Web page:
Running your small business can seem overwhelming, from finding new customers to properly categorizing your expenses. Expense classification is important not only to provide you with accurate numbers to base your decisions on, but also because this information gets filed on your tax returns.
Opening a business bank account, utilizing a software program, creating a chart of accounts, and frequently reviewing transactions are four methods that can help you categorize expenses for your small business.
Open a Business Bank Account
If you're a freelancer, the home office deduction can be an important tax break. However, it's important that you understand how to make your claim so that you get the best possible tax result. In this article, we'll explore what qualifies as a home office, how much of your home expenses may be deductible, and how to go about making this claim on your taxes.
As a freelancer, you may be able to deduct certain expenses directly related to earning business income. In order to be deductible they need to be considered reasonable in the circumstances, and they are not capital costs.
- Expenses that are directly related to earning business income: If your home office is used exclusively for your job as an employee or self-employed (sole proprietor) person and you do not have another place of business where you carry on business or earn commission income from your employer, you can generally claim a deduction for any expenses paid or incurred for the use of that part of your home as a workspace.
- Reasonable in the circumstances: Whether an expense is “reasonable” depends on all factors relevant in determining whether it's appropriate for reducing taxable income for the tax year(s) being considered—including who incurred it; how much was spent; whether there were other ways to achieve similar results; who benefited from what was done with respect to each expense claimed and why they did so; whether similar amounts have been claimed before by others doing similar things; whether there was a good reason why more could not have been spent if necessary; etcetera...
If you use part of your home as an office, then you may need to consider the Home Office Deduction.
What is the home office deduction?
The home office deduction allows you to deduct a portion of your rental or mortgage interest, real estate taxes, and qualifying utility costs from your taxable income. The CRA has specific rules for claiming the deduction and how much can be claimed based on the area of your house that you use as an office.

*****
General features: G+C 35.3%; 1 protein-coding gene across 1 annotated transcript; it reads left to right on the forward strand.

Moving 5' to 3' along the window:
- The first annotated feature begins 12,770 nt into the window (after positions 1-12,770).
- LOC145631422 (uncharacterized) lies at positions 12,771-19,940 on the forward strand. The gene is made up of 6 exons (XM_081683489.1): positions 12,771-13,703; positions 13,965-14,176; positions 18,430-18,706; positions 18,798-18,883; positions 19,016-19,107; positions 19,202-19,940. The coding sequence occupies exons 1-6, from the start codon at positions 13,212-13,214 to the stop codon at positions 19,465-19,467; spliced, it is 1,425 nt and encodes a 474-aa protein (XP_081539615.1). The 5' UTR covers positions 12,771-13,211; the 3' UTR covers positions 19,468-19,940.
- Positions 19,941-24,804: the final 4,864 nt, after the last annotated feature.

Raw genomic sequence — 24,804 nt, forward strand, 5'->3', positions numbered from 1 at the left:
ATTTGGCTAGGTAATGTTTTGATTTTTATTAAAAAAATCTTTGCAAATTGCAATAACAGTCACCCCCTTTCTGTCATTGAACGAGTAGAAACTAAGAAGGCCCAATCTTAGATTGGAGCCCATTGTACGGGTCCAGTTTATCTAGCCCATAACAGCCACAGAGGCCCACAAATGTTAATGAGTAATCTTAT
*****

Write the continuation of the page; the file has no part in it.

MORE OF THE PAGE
How do I claim it?
To deduct expenses related to operating a business from your home, first, calculate your adjusted gross income (AGI). You must then figure out what percentage of space in your house that is devoted exclusively for business purposes and only for business purposes; this could include a dedicated room or corner of another room if there are no personal items in it such as furniture or clothing items other than those required by law (i.e., safety equipment such as fire extinguishers).
The CRA usually allows this deduction only if you meet one of the following conditions
- You use the workspace only to earn your business income.
- Your principal place of business is in your home and you use it regularly and exclusively to meet customers or clients in the course of earning income from a business.
- The workspace is also used for meeting people, handling administrative matters related to operating your business, or storing inventory and supplies used by you in earning your business income.
Your workspace is your principal place of business (for example, you run your accounting business out of your home)
If you meet the criteria described above, you can deduct home office expenses as business expenses.
Recording Expenses and Business Bank Accounts
In order to claim home office deductions, you must be able to prove the amount of time that you spend on business-related tasks and activities. This can be done through a diary or log of your daily work schedule, including how long it took to complete each task.
As with other self-employment businesses, it's crucial that you keep track of all financial transactions related to your side hustle in one centralized location (i.e., an account that isn't linked to any personal accounts). Keep this separate banking account for at least three years after the year in which taxes were due—this way if there are ever any questions about how much money was deposited or withdrawn from this account during the tax period, or if someone decides they want to access (or wants their share), there will still be documentation available for review by agents from the CRA.
If you want to deduct home office expenses, make sure you follow the guidelines. In order to be deductible they need to be considered reasonable in the circumstances, and they are not capital costs. If you use part of your home as an office, then consider the Home Office Deduction.
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